Space and energy

I just heard a compelling argument that nuclear energy has to be the central component in fulfilling energy demand.

I’m in Knoxville at the McCormick Institute seminar on nuclear energy. The speaker, William Tucker, has written several books on the subject. He started with e=mc(squared), which basically is the same concept as e=m(1/2)(v)(squared). Not sure how to type the equations, but the point is that the lower the velocity, the higher the mass must be to create the same amount of energy. That essentially rules out wind and hydro as viable alternatives because to make up for the slow speeds you need tremendous, and space-consuming, mass. Solar has the speed advantage, but the earth receives so little of the sun’s output that massive amounts of space are required for the photovoltaic cells.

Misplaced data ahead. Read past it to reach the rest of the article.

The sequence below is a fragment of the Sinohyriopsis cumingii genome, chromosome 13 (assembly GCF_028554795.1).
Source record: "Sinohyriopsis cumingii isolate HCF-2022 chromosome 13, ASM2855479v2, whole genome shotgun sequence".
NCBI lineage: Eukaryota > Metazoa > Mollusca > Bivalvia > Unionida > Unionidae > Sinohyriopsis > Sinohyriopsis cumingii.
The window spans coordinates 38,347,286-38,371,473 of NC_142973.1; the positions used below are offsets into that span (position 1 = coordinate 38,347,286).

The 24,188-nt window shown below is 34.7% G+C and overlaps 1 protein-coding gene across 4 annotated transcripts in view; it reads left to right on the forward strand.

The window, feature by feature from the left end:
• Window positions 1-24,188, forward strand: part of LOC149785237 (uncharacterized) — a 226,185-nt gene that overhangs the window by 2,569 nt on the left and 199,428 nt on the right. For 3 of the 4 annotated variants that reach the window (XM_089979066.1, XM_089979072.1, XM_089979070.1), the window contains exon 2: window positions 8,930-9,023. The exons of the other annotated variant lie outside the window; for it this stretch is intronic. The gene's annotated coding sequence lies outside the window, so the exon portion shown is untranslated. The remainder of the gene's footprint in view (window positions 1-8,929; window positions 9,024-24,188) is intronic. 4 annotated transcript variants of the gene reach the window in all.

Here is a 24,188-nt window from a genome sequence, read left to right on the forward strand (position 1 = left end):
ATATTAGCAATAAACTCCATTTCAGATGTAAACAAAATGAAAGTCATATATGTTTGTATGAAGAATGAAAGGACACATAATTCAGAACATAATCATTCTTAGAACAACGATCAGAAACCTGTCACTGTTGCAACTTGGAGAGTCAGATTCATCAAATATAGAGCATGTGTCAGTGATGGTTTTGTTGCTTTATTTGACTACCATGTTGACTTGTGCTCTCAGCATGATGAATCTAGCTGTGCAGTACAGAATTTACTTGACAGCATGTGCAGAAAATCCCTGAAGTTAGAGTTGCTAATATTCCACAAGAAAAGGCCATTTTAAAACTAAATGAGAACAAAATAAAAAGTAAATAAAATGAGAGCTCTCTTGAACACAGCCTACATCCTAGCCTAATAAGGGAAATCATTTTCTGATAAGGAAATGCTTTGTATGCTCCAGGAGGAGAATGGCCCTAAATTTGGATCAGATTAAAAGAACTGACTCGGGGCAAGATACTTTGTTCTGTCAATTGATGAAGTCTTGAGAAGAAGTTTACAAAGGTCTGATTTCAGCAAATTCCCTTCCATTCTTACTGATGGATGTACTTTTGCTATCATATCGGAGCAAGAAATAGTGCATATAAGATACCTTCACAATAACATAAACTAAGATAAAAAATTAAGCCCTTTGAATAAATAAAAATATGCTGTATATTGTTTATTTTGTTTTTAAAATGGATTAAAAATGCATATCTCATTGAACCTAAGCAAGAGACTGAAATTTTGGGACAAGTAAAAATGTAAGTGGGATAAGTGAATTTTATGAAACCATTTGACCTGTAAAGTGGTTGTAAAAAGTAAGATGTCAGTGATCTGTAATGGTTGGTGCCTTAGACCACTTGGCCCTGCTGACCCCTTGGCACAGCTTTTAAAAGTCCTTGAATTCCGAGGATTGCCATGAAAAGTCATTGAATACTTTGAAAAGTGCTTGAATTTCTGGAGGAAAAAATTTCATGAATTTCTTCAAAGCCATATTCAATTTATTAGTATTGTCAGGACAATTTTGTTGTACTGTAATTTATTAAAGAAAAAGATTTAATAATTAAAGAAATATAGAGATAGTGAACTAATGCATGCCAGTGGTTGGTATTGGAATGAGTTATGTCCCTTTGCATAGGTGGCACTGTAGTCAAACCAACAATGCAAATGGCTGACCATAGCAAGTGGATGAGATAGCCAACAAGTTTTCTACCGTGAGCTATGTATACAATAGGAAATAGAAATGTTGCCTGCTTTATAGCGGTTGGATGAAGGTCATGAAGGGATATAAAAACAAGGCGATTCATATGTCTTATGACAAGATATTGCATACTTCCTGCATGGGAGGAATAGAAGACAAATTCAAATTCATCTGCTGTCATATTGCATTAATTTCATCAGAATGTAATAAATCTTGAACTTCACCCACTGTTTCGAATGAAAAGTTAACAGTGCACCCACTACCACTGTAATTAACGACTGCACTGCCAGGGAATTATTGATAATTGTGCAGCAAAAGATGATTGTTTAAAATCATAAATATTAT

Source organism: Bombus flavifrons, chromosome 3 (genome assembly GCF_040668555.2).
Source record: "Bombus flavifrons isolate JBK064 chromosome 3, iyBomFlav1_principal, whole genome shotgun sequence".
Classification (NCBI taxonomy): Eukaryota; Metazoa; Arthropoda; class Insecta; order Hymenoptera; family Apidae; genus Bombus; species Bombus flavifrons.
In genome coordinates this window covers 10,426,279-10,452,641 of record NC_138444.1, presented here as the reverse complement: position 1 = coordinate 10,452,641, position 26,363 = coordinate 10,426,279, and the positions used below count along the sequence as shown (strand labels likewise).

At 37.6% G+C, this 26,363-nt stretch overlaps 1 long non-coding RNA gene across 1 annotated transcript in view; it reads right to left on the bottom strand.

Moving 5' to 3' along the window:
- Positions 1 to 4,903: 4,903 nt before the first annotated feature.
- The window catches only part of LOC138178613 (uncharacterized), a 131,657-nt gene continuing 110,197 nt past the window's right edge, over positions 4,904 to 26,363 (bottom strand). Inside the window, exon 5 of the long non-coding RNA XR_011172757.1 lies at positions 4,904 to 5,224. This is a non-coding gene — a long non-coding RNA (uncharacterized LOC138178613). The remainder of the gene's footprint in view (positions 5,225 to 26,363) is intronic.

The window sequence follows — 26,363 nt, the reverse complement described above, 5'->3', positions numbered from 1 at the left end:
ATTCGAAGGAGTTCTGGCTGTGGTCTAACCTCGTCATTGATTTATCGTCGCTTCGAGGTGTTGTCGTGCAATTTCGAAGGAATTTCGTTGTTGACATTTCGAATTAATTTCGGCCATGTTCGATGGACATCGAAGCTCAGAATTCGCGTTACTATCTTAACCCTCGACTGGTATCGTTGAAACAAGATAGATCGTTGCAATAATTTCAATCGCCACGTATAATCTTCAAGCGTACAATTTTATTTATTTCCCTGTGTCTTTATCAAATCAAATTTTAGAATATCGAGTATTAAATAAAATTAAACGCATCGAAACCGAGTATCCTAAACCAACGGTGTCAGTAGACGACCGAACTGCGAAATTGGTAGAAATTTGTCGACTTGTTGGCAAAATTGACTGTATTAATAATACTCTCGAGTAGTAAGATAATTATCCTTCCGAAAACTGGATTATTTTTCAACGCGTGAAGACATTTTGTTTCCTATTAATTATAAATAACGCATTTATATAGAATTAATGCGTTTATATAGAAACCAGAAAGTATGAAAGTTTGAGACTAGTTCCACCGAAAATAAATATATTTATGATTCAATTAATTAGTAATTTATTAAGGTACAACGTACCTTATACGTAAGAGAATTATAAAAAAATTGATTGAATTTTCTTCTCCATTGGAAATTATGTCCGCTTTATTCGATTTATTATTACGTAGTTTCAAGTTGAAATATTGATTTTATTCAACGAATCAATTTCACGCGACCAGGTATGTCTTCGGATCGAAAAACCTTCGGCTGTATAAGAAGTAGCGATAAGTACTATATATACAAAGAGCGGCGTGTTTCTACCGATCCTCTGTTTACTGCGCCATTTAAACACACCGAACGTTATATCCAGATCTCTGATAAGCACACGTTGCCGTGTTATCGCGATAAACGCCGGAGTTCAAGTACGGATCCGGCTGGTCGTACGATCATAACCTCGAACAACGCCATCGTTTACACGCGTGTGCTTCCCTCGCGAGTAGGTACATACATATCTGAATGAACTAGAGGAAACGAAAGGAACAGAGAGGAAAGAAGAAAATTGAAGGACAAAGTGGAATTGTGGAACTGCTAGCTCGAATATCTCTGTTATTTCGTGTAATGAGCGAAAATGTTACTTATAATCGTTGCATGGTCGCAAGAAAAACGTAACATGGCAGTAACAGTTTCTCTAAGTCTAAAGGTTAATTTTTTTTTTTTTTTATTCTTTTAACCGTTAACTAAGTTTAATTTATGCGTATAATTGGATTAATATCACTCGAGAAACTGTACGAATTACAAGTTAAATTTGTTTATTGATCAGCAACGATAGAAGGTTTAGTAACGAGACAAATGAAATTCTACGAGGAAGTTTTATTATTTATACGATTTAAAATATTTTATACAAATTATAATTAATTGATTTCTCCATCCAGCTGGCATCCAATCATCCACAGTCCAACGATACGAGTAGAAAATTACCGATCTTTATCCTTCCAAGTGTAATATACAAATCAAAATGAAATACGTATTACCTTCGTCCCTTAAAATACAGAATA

Nuclear, by contrast, uses small mass but at the speed of light. Used fuel rods, if not reprocessed, convert very small amounts of mass to energy. His statistic was that converting 6 ounces of mass into energy would power San Francisco for 5 years. 

Like all of the advocates for nuclear energy at the seminar so far, however, he goes on to downplay the danger. We overregulate the industry, etc. I’m anxious for someone to give a balanced view rather than advocating way or another.

Tucker, by the way, said one advantage of supplementing nuclear with solar is that solar production is highest when demand peaks. That means it’s not much good for base load, but it is a good way to help meet peak demand.

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